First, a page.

Last week’s birds

It seems only fitting (perhaps that’s not the right word) that we start off with something that is not birds.

sapling against sunrise showing numerous spiders
Shooting sunrise on Jordan Lake last week, I did a quick silhouette with one of the tiny, unidentified trees/bushes that appear sporadically out into the water a short ways (actually, this may be a buttonbush, Cephalanthus occidentalis.) Not the most prepossessing of plants, given the terrible shape of the leaves, but I was after the prominent long-jawed orbweaver spider, and only afterwards realized that I’d caught more than one – in fact, I’ve made out at least seven different spiders, or parts thereof (like legs peeking out) in this single frame, though granted, some of them require full resolution to discern.

But okay, on to the topic of the day.

osprey against sunrise on Jordan Lake
As the sun was just making its appearance over the trees, a lone osprey (Pandion haliaetus) cut across the sky, probably not able to see the sun fully from its altitude, but at least catching direct sunlight. The yellow color of the sky and the faint wisps of clouds indicate that it was a boring sunrise, but it’s central NC, so what else is new?

The great egrets (Ardea alba) were at least appearing here and there, not terribly active, but occasionally allowing some closer shots. One flew into a tree nearby, a little surprising, and sat up there preening even though we were obviously very close by.

great egret Ardea alba in top of American sweetgum tree Liquidambar styraciflua
I liked this particular pose, aside from the sharp focus, because the egret’s head was held at just the right angle to cause its own cornea to light up the eye so distinctly while that portion of the head was shadowed. But only moments later, it fixed us with a faintly suspicious look before returning to its preening.

great egret Ardea alba in top of American sweetgum Liquidambar styraciflua looking directly at photographer with kinked neck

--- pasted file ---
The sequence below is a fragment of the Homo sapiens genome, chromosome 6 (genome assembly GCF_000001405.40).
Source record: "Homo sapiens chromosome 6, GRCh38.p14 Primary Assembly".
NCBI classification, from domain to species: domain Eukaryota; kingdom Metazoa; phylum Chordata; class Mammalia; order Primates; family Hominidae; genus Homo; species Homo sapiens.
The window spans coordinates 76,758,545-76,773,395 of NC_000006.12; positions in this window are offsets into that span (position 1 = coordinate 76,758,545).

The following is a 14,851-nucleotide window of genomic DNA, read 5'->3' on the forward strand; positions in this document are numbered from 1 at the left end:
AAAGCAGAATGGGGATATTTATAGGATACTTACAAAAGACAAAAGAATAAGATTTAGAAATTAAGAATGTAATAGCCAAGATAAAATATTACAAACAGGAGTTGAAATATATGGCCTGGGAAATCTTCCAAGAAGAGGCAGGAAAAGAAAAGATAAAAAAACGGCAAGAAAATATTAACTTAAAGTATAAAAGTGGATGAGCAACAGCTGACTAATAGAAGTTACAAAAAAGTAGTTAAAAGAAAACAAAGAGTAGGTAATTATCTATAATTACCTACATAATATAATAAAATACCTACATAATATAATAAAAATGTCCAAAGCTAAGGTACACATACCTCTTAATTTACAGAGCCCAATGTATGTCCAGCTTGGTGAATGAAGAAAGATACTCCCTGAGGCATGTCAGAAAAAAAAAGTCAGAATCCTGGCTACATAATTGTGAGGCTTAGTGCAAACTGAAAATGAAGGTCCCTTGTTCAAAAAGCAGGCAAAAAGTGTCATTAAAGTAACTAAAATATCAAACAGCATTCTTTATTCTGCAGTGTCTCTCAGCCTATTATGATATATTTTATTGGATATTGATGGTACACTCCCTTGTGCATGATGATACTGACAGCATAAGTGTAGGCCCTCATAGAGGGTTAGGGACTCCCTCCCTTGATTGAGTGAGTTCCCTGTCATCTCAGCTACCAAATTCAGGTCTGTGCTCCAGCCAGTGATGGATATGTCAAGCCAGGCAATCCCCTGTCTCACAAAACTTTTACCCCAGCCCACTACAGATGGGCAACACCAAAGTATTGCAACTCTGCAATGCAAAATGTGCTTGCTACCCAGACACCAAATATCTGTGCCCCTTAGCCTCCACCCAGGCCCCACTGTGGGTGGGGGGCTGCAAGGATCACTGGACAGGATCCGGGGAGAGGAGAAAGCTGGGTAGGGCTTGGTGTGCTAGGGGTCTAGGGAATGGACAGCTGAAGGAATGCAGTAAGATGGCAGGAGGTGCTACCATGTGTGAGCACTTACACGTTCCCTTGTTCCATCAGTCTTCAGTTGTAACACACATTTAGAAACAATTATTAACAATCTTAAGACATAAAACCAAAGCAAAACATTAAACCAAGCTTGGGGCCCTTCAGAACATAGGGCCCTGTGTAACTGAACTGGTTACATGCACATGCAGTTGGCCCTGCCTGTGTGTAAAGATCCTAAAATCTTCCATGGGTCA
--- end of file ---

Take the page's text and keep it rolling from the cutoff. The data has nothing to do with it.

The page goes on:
Definitely get the impression that the egret slept wrong last night, and also that we met with its disapproval somehow – probably has a thing about groundlings.

At another section of the lake, about a kilometer off, the vultures were congregating not just in great numbers, but without much regard for our presence either.

turkey vulture Cathartes aura peering at photographer over its back while sunning
This turkey vulture (Cathartes aura) was at the edge of the parking lot at the boat ramps and had spread its wings for the morning sun as we crept closer, then peered at us straight over its back. Moments later, it decided that it was being too obvious and folded the wings with a bit more modesty.

A short distance away, a large number of black vultures (Coragyps atratus) were hanging out, mostly down near ground level, which allowed some great portrait opportunities, if you’re inclined towards that kind of thing.

black vulture Coragyps atratus in tight portrait
To the best of my knowledge, I wasn’t looking especially on the verge of dying (at least not any more than normal,) and I saw no indications of other food sources nearby, but they definitely were clustered around as if waiting for a handout. I made a joke about not having any dead crumbs, which passed completely without notice – I’m unappreciated in my time. Likely long afterward, too, but it sounds better this way.

I definitely don’t see enough of the red-headed woodpeckers (Melanerpes erythrocephalus,) and a trio, at least, provided some bare opportunities as they flitted among several trunks surrounding us. They allow me to provide a small illustration, anyway.

red-headed woodpecker Melanerpes erythrocephalus perched on dead trunk in profile
There were a pair working up this dead trunk, but they didn’t want to show themselves at the same time. However, since I was shooting against the brighter sky, with nothing else in the frame (and this is cropped tighter, so you can imagine that the non-sky portion wasn’t very significant,) I had dialed in some exposure compensation, 2/3 stop overexposed, or at least, over what the camera logic considered ‘proper,’ which is a middle tone, what’s called, “18% grey.” Without it, the photo would likely have been a bit dark, more than ideal, though it could be argued that this is a tad bright. Now we face in the opposite direction.